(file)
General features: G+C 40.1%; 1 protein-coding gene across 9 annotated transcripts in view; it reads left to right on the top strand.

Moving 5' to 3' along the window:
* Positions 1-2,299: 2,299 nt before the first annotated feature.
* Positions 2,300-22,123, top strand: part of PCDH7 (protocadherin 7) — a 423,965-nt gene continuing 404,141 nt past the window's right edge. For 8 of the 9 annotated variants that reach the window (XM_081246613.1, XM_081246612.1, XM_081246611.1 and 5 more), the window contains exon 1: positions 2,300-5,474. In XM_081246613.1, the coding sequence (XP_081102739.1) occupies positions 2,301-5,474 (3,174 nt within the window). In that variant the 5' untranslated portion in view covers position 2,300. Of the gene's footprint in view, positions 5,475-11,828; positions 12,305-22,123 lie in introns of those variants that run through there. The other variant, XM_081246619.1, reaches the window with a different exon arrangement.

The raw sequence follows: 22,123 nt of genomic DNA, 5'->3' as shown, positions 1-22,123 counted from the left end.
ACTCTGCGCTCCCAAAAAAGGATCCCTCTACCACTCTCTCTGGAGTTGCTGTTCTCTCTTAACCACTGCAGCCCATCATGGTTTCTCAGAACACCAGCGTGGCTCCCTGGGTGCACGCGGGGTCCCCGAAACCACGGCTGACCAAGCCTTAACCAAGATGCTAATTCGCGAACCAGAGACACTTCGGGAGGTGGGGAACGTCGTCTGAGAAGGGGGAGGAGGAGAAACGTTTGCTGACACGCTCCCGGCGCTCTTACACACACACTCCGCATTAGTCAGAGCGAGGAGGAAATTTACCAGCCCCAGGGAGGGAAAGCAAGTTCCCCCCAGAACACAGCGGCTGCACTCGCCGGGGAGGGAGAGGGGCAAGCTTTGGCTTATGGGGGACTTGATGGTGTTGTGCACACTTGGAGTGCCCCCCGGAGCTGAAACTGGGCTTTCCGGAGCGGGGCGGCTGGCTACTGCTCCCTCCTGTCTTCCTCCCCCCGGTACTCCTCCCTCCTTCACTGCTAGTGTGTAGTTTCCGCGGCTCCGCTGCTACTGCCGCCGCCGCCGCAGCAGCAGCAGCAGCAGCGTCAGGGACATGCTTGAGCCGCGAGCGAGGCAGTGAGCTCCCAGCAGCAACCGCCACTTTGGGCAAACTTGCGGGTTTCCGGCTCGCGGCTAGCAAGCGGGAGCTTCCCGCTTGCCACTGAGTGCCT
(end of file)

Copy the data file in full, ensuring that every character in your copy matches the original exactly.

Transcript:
General features: G+C 40.1%; 1 protein-coding gene across 9 annotated transcripts in view; it reads left to right on the top strand.

Moving 5' to 3' along the window:
* Positions 1-2,299: 2,299 nt before the first annotated feature.
* Positions 2,300-22,123, top strand: part of PCDH7 (protocadherin 7) — a 423,965-nt gene continuing 404,141 nt past the window's right edge. For 8 of the 9 annotated variants that reach the window (XM_081246613.1, XM_081246612.1, XM_081246611.1 and 5 more), the window contains exon 1: positions 2,300-5,474. In XM_081246613.1, the coding sequence (XP_081102739.1) occupies positions 2,301-5,474 (3,174 nt within the window). In that variant the 5' untranslated portion in view covers position 2,300. Of the gene's footprint in view, positions 5,475-11,828; positions 12,305-22,123 lie in introns of those variants that run through there. The other variant, XM_081246619.1, reaches the window with a different exon arrangement.

The raw sequence follows: 22,123 nt of genomic DNA, 5'->3' as shown, positions 1-22,123 counted from the left end.
ACTCTGCGCTCCCAAAAAAGGATCCCTCTACCACTCTCTCTGGAGTTGCTGTTCTCTCTTAACCACTGCAGCCCATCATGGTTTCTCAGAACACCAGCGTGGCTCCCTGGGTGCACGCGGGGTCCCCGAAACCACGGCTGACCAAGCCTTAACCAAGATGCTAATTCGCGAACCAGAGACACTTCGGGAGGTGGGGAACGTCGTCTGAGAAGGGGGAGGAGGAGAAACGTTTGCTGACACGCTCCCGGCGCTCTTACACACACACTCCGCATTAGTCAGAGCGAGGAGGAAATTTACCAGCCCCAGGGAGGGAAAGCAAGTTCCCCCCAGAACACAGCGGCTGCACTCGCCGGGGAGGGAGAGGGGCAAGCTTTGGCTTATGGGGGACTTGATGGTGTTGTGCACACTTGGAGTGCCCCCCGGAGCTGAAACTGGGCTTTCCGGAGCGGGGCGGCTGGCTACTGCTCCCTCCTGTCTTCCTCCCCCCGGTACTCCTCCCTCCTTCACTGCTAGTGTGTAGTTTCCGCGGCTCCGCTGCTACTGCCGCCGCCGCCGCAGCAGCAGCAGCAGCAGCGTCAGGGACATGCTTGAGCCGCGAGCGAGGCAGTGAGCTCCCAGCAGCAACCGCCACTTTGGGCAAACTTGCGGGTTTCCGGCTCGCGGCTAGCAAGCGGGAGCTTCCCGCTTGCCACTGAGTGCCT